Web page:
Ein halbes Jahr vor ihrem Tod ist sie unserer ganze Familie zu ihrem Geburtsort gefahren. Aber meine Großmutter hatte sehr großes Heimweh. Why did I have to leave them there in Poland?” At that time I did not know what she was talking about but now I know she had two children who died in Poland. Sie bewohnten die obere Etage. My grandmother’s father would not agree to assimilate so they had to leave. Sie zeigte uns alles. We met some people that she still knew. My grandma was 10 years old then. I asked how did Chechs come here. It looked different from all the other buildings around. One day I asked my mom. und deshalb mussten sie raus.” Where is Petrov where is …. Sie konnte nur wenige persönliche Sachen mitnehmen und wurde nach Westdeutschland gebracht. why is our house so different? She said that it was built by Chechs. und schließlich war er Direktor der Schule. die sie noch kannte und die da geblieben waren. Er hat dann Karriere gemacht. Half a year before she died she took our whole family back to the place where she had been born. Every time I am in Poland I feel it is my country and that we are very similar. But my grandma was very homesick. I do not know much more of that story but I know a few days before she died my Grandmother was screaming. But one day Soviet soldiers came and said. I sometimes feel I have mixed blood. My mom said she did not know but that my grandfather and grandmother had been deported from Poland to Wolin.” My grandma said she would like to be in Poland because she had left almost everything there. My grandmom’s father was a teacher so they lived in a school building. “If you support Communism. Sie fühlte sich allein und hatte keine Freunde. why did we have to move here? We could be in Poland and be happy there.) . “Grannie. They still could speak German but their kids only spoke Polish. und unten hat er die Kinder des Dorfes unterrichtet. Sie lebten in einer Schule. Wir trafen auch ein paar Leute. Sie hatten die polnische Kultur übernommen. Bei Kriegsende wurde sie aus ihrem Haus und auf einen Zug getrieben. auch ihr Geburtshaus. their graves are there. and he was teaching down there.. (My grandmom’s family lived in the upper part of Slonsk. She showed us around and took us to the old house. on the upper floor. They had stayed and became assimilated. When the war was over they got thrown out of their house and onto a train. in a little village called Kleiwitz. Der Vater meiner Großmutter wollte damals die polnische Kultur nicht übernehmen.TRANSITION OLEG: (UKRAINISCH !!!) (My mother is from the Wolin region. I went to my Grandma and said.) MANDY: Meine Großmutter stammt aus Kleiwitz in Oberschlesien. They could only take some very little things and got sent to West Germany. I was surprised how beautiful our house was. She felt very isolated and had no friends. Meine Großmutter war damals 10 Jahre alt. why do you live here?” So my Grandma had to leave. He did well and finally became the head of the school. aber ihre Kinder konnten nur noch Polnisch. Ihr Vater war Lehrer. Sie sprachen noch Deutsch. I feel very connected to the Polish nation.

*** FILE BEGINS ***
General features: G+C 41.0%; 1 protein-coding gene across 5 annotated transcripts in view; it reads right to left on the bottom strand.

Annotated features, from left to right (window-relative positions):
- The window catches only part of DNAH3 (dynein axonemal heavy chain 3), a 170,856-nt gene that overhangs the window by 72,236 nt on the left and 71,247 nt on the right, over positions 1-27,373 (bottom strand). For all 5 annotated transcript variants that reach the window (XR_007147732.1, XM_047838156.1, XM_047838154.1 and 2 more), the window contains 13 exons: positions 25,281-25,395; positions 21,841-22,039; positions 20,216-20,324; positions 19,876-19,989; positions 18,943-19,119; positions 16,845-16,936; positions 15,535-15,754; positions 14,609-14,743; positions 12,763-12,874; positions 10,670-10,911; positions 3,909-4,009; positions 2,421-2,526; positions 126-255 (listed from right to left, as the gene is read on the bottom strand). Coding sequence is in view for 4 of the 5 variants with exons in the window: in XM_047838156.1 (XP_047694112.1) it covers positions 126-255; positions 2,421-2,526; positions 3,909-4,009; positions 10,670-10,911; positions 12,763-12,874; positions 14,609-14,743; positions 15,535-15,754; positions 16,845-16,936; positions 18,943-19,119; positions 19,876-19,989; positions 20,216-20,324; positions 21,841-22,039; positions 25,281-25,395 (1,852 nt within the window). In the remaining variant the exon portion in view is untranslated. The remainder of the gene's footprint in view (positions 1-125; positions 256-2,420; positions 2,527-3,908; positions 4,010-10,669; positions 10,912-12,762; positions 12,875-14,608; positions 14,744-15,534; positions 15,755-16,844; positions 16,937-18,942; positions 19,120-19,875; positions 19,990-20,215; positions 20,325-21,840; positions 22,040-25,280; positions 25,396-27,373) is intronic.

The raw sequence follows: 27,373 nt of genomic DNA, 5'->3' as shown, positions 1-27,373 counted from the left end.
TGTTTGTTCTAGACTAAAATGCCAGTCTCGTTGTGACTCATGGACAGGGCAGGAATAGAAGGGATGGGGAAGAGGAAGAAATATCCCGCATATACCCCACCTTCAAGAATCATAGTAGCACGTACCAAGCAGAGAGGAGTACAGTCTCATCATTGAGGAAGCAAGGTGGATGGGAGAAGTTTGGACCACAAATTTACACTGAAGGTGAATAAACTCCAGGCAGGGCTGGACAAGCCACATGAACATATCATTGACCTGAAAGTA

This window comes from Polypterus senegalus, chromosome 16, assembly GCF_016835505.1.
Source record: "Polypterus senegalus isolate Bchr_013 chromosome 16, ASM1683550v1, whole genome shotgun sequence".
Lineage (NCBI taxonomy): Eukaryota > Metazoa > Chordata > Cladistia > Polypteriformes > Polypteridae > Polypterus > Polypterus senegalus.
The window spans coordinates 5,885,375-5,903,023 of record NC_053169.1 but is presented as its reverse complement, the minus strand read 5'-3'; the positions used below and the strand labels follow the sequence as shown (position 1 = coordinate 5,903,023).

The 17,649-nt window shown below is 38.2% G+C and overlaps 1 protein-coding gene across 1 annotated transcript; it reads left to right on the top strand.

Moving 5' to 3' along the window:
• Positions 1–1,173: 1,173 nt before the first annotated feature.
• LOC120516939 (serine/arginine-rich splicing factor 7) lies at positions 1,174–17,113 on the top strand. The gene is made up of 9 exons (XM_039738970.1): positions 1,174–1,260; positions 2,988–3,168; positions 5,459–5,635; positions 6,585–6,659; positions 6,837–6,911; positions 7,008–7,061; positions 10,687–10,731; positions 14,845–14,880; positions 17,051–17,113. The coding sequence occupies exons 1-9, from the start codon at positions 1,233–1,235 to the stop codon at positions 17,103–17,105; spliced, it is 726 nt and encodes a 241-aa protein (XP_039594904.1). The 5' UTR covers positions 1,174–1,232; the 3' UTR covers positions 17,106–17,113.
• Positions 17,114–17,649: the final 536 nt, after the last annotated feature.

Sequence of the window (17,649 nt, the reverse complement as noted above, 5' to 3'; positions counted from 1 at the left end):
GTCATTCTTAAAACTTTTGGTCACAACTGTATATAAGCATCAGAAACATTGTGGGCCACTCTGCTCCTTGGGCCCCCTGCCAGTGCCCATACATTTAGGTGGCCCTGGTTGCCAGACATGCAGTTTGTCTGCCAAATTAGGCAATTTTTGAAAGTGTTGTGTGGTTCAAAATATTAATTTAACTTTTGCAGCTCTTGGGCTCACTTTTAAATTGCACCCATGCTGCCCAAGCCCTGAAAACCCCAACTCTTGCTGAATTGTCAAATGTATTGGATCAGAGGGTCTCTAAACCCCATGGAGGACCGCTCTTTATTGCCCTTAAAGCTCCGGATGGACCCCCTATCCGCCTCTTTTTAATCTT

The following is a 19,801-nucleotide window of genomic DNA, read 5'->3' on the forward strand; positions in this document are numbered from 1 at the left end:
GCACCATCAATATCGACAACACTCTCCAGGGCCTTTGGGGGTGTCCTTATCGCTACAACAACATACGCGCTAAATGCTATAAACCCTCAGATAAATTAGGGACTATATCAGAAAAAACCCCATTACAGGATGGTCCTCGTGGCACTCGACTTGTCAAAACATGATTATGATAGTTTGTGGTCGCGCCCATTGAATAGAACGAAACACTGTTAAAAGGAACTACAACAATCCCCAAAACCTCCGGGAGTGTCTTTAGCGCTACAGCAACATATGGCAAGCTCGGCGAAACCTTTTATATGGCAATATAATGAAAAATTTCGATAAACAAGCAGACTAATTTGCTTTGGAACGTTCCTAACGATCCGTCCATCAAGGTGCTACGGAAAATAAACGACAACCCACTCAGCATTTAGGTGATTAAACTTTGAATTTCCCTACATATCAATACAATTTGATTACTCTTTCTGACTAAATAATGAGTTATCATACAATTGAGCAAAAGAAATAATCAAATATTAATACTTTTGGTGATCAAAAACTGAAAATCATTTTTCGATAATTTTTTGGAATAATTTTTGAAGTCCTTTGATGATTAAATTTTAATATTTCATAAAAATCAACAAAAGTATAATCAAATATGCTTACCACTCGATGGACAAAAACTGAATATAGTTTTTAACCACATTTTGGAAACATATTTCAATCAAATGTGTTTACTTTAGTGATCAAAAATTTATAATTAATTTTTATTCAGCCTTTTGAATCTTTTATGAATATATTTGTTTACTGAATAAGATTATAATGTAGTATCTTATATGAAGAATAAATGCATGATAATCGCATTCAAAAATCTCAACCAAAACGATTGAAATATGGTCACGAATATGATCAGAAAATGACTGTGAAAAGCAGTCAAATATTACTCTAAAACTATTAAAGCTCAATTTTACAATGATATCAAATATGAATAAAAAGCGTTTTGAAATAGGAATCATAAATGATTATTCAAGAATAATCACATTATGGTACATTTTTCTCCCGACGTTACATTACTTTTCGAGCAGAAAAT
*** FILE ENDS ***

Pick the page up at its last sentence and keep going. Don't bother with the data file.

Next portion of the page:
Zeit ist sie zurück nach Polen gegangen und hat BWL studiert. Nach dem Ende ihres Studiums haben sie geheiratet. Dort habe ich Katharina getroffen. After she finished her studies they got married. (Hochzeitsszene) Musik Nr. There are many opportunities here. VITALYI INS URAINISCHE Mandy: I live in Berlin. unsere Nachbarn aus Polen. Ihr Bruder ist mit einer Polin verheiratet. Sie war da als au-pair. KRYSIA ÜBERSETZT INS POLNISCHE. Many people think Germans are narrow- minded. and I hope our neighbors from Poland. Ukraine and the whole world will see that this is a different country and that something like 1939 will never happen again. . Viele Menschen denken. – Sometimes I just lie in bed. which is a Christian minority in Turkey. but I feel I want to do something completely different. Sie leben jetzt in Berlin. put on music. After that she went back to Poland to study economics but they still were dating. clean all day. I have done all kinds of jobs. Mein Bruder und seine Frau haben sich in Berlin kennen gelernt. 4 They live in Berlin now. Mandy und ich treffen uns regelmäßig und unternehmen was. und ich hoffe. Aber Berlin ist eine wirklich coole Stadt mit ganz vielen Möglichkeiten. I also imagine how the future is going to be. Syria and Iraq. At the moment I work in a bank. but I was raised very strictly and could never be and do what I really wanted to. are fanatical about order and still are secretly Nazis. That’s where I met Katharina. I am German but I was born in Turkey. as an Aramaic woman. close my eyes again and dance. But Berlin is really a cool city with many opportunities. Nach der au-pair. putzen den ganzen Tag. Deutsche sind engstirnig. sie haben sich aber weiter gesehen. She was there as an au-pair. close my eyes and think about how it all happened . and soon they will have their first child. sind Ordnungsfanatiker und immer noch heimliche Nazis. und bald bekommen sie ihr erstes Kind. Ukraine und der ganzen Welt werden immer mehr sehen. dass wir ein anderes Land geworden ist und das so etwas wie 1939 nie wieder passieren wird.III. Her brother is married to a Polish woman. Mandy and I get together regularly and do stuff. how my life could be better. Elena: (ÜBERSETZUNG WIE OBEN) My name is Elena. When I was 1 ½ years old we moved to Germany. Ich lebe in Berlin. And then I get up. GERMAN SECTION AB HIER DEUTSCH. Katharina: My brother and his wife met in Berlin.